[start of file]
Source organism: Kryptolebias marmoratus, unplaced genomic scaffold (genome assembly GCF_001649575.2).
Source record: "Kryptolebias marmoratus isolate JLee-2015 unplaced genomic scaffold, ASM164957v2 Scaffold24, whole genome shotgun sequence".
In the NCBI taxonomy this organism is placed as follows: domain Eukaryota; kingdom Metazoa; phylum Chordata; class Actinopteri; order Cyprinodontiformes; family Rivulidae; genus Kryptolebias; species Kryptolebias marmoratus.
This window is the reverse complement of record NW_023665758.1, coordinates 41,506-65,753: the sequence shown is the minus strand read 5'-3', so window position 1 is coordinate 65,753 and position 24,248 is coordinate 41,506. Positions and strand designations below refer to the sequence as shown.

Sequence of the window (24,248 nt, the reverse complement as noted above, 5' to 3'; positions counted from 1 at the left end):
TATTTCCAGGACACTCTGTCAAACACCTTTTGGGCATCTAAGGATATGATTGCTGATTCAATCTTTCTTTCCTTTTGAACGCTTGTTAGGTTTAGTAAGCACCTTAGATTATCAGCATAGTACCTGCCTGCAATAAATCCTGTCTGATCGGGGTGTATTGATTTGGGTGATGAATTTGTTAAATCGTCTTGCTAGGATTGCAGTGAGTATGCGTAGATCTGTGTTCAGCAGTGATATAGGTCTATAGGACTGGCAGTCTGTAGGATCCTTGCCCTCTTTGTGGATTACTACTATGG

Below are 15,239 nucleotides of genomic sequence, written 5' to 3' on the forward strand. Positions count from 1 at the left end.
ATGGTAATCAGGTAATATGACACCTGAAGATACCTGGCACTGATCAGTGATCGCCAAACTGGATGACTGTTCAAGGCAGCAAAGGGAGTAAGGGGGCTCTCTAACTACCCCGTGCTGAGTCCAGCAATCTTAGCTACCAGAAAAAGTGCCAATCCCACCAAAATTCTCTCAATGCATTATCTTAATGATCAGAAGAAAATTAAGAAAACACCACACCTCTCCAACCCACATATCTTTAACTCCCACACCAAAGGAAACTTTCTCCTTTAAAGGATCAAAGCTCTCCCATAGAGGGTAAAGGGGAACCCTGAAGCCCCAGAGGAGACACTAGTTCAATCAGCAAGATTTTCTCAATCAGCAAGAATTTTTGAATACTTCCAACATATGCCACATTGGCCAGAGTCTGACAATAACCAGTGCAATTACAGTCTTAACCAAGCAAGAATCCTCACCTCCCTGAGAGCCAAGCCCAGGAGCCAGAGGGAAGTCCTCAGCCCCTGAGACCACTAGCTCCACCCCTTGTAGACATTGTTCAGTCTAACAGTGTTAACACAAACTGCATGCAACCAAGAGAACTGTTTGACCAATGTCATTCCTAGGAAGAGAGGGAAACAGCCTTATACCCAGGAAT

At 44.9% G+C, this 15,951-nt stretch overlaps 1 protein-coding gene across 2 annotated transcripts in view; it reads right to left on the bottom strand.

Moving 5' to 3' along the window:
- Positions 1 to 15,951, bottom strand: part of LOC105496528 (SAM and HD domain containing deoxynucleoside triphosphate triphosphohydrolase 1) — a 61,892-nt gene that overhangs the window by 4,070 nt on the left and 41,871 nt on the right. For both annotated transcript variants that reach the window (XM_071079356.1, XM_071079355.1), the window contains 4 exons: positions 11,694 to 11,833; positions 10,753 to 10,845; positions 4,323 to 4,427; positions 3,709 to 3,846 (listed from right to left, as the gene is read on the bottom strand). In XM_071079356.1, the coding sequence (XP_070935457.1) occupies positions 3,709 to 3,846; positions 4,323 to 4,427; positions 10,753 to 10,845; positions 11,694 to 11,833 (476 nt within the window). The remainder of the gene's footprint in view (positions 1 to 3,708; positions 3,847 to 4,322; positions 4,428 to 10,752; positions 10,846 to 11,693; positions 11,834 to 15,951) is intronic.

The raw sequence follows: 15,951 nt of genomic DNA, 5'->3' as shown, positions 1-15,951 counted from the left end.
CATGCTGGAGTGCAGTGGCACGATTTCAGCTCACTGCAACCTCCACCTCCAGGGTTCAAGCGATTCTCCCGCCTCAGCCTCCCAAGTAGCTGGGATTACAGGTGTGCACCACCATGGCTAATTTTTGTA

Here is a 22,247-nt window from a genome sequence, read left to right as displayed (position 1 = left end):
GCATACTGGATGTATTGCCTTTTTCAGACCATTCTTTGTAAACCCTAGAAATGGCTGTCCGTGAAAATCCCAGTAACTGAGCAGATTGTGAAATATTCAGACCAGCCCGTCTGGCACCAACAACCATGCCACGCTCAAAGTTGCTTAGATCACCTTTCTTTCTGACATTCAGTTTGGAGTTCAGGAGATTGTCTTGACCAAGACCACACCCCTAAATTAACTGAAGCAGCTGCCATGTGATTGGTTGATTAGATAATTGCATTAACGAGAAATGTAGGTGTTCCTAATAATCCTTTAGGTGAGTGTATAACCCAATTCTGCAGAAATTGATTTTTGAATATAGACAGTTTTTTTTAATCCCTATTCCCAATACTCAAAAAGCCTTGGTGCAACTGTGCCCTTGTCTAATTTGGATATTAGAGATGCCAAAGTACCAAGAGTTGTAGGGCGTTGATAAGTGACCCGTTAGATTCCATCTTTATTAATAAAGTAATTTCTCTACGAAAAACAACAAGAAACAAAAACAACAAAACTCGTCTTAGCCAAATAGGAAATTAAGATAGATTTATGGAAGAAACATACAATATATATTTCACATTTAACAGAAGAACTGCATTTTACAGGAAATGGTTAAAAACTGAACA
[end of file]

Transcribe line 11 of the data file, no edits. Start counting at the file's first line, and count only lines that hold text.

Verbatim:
- Positions 1 to 15,951, bottom strand: part of LOC105496528 (SAM and HD domain containing deoxynucleoside triphosphate triphosphohydrolase 1) — a 61,892-nt gene that overhangs the window by 4,070 nt on the left and 41,871 nt on the right. For both annotated transcript variants that reach the window (XM_071079356.1, XM_071079355.1), the window contains 4 exons: positions 11,694 to 11,833; positions 10,753 to 10,845; positions 4,323 to 4,427; positions 3,709 to 3,846 (listed from right to left, as the gene is read on the bottom strand). In XM_071079356.1, the coding sequence (XP_070935457.1) occupies positions 3,709 to 3,846; positions 4,323 to 4,427; positions 10,753 to 10,845; positions 11,694 to 11,833 (476 nt within the window). The remainder of the gene's footprint in view (positions 1 to 3,708; positions 3,847 to 4,322; positions 4,428 to 10,752; positions 10,846 to 11,693; positions 11,834 to 15,951) is intronic.